He considered himself to be an orthodox Protestant Christian, and attended a Methodist church.[3] Arthur Schawlow was an intense fan and collector of traditional American jazz recordings, as well as a supporter of instrumental groups performing this type of music.

Schawlow died of leukemia in Palo Alto, California.



  • Schawlow, A L (1995), "Principles of lasers", Journal of clinical laser medicine & surgery (published Jun 1995), 13 (3), pp. 127–30, PMID 10150635
  • Schawlow, AL (1982), "Spectroscopy in a New Light", Science (published Jul 2, 1982), 217 (4554), pp. 9–16, Bibcode:1982Sci...217....9S, doi:10.1126/science.217.4554.9, PMID 17739964
  • Schawlow, AL (1978), "Laser Spectroscopy of Atoms and Molecules", Science (published Oct 13, 1978), 202 (4364): 141–147, Bibcode:1978Sci...202..141S, doi:10.1126/science.202.4364.141, PMID 17801904
  • McCaul, B W; Schawlow, A L (1969), "Plasma refractive effects in HCN lasers", Ann. N. Y. Acad. Sci. (published Feb 10, 1969), 168 (3), pp. 697–702, Bibcode:1969NYASA.168..697M, doi:10.1111/j.1749-6632.1969.tb43154.x, PMID 5273948
  • Schawlow, A L (1966), "Lasers", International ophthalmology clinics, 6 (2), pp. 241–51, doi:10.1097/00004397-196600620-00002, PMID 5958291

See also


  1. ^ "Arthur L. Schawlow". IEEE Global History Network. IEEE. Retrieved 10 August 2011.
  2. ^ Hänsch, Theodor W. (December 1999). "Obituary: Arthur Leonard Schawlow". Physics Today. 52 (12): 75–76. Bibcode:1999PhT....52l..75H. doi:10.1063/1.2802854.
  3. ^ a b "The religion of Arthur Schawlow, Nobel Prize-winning physicist; worked with lasers".
  4. ^ Schawlow, Arthur L.; Townes, Charles H. (December 1958). "Infrared and optical masers". Physical Review. 112 (6–15): 1940–1949. Bibcode:1958PhRv..112.1940S. doi:10.1103/PhysRev.112.1940.
  5. ^ Taylor, Nick (2000). LASER: The inventor, the Nobel laureate, and the thirty-year patent war. New York: Simon & Schuster. pp. 62–70. ISBN 0-684-83515-0. OCLC 122973716.
  6. ^ Margenau, H. (1992), Cosmos, Bios, Theos: Scientists Reflect on Science, God, and the Origins of the Universe, Life, and Homo sapiens, Open Court Publishing Company, p. 105 co-edited with Roy Abraham Varghese. This book is mentioned in a December 28, 1992 Time magazine article: Galileo And Other Faithful Scientists
  7. ^][1]

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A laser is a device that emits light through a process of optical amplification based on the stimulated emission of electromagnetic radiation. The term "laser" originated as an acronym for "Light Amplification by Stimulated Emission of Radiation". The first laser was built in 1960 by Theodore H. Maiman at Hughes Research Laboratories, based on theoretical work by Charles Hard Townes and Arthur Leonard Schawlow.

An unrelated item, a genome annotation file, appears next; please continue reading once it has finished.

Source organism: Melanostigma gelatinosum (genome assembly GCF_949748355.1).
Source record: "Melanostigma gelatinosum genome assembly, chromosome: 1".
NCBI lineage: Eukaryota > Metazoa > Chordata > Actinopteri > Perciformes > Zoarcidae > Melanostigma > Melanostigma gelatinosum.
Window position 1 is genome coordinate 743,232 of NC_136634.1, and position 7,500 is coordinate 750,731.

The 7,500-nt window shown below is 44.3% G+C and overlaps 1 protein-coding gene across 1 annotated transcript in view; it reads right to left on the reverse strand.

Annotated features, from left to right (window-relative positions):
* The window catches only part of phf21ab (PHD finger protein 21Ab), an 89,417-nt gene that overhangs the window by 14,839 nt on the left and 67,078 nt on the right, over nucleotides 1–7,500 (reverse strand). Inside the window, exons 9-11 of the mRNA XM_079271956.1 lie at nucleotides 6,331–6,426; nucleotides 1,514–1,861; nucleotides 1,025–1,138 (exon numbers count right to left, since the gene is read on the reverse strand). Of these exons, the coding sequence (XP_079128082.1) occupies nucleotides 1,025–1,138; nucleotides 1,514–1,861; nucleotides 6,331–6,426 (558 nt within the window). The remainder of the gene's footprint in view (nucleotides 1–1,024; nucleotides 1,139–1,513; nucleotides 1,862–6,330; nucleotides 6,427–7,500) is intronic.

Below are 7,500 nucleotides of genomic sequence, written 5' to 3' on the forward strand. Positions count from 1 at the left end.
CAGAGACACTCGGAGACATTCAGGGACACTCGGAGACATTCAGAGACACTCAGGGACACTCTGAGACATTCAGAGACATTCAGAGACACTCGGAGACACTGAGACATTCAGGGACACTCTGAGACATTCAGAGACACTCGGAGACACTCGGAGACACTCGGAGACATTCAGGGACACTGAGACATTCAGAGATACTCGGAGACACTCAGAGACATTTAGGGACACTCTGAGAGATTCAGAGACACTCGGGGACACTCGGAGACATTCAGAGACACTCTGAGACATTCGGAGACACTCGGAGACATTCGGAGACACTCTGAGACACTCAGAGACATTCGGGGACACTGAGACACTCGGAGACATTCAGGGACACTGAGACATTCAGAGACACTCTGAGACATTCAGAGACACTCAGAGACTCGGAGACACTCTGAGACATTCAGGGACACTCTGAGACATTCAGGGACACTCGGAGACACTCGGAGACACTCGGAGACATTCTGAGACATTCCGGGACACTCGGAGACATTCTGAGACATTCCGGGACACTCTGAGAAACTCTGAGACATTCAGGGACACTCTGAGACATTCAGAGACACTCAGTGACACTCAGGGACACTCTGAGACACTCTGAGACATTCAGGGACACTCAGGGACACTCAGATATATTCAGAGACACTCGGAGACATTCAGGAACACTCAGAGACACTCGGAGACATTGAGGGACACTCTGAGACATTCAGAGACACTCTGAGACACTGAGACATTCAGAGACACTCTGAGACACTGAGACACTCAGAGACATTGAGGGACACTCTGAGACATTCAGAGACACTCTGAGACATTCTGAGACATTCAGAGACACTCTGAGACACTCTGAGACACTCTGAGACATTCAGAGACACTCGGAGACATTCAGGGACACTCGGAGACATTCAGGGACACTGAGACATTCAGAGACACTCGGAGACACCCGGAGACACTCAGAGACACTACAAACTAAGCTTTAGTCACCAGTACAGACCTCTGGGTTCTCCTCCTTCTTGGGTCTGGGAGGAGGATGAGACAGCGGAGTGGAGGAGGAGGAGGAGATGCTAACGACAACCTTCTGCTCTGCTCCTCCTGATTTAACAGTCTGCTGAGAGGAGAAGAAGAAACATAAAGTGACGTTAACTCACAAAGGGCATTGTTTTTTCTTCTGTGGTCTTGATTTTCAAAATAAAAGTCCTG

A laser differs from other sources of light in that it emits light coherently. Spatial coherence allows a laser to be focused to a tight spot, enabling applications such as laser cutting and lithography. Spatial coherence also allows a laser beam to stay narrow over great distances (collimation), enabling applications such as laser pointers and lidar. Lasers can also have high temporal coherence, which allows them to emit light with a very narrow spectrum, i.e., they can emit a single color of light. Alternatively, temporal coherence can be used to produce pulses of light with a broad spectrum but durations as short as a femtosecond ("ultrashort pulses").

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A maser (, an acronym for "microwave amplification by stimulated emission of radiation") is a device that produces coherent electromagnetic waves through amplification by stimulated emission. The first maser was built by Charles H. Townes, James P. Gordon, and H. J. Zeiger at Columbia University in 1953. Townes, Nikolay Basov and Alexander Prokhorov were awarded the 1964 Nobel Prize in Physics for theoretical work leading to the maser. Masers are used as the timekeeping device in atomic clocks, and as extremely low-noise microwave amplifiers in radio telescopes and deep space spacecraft communication ground stations.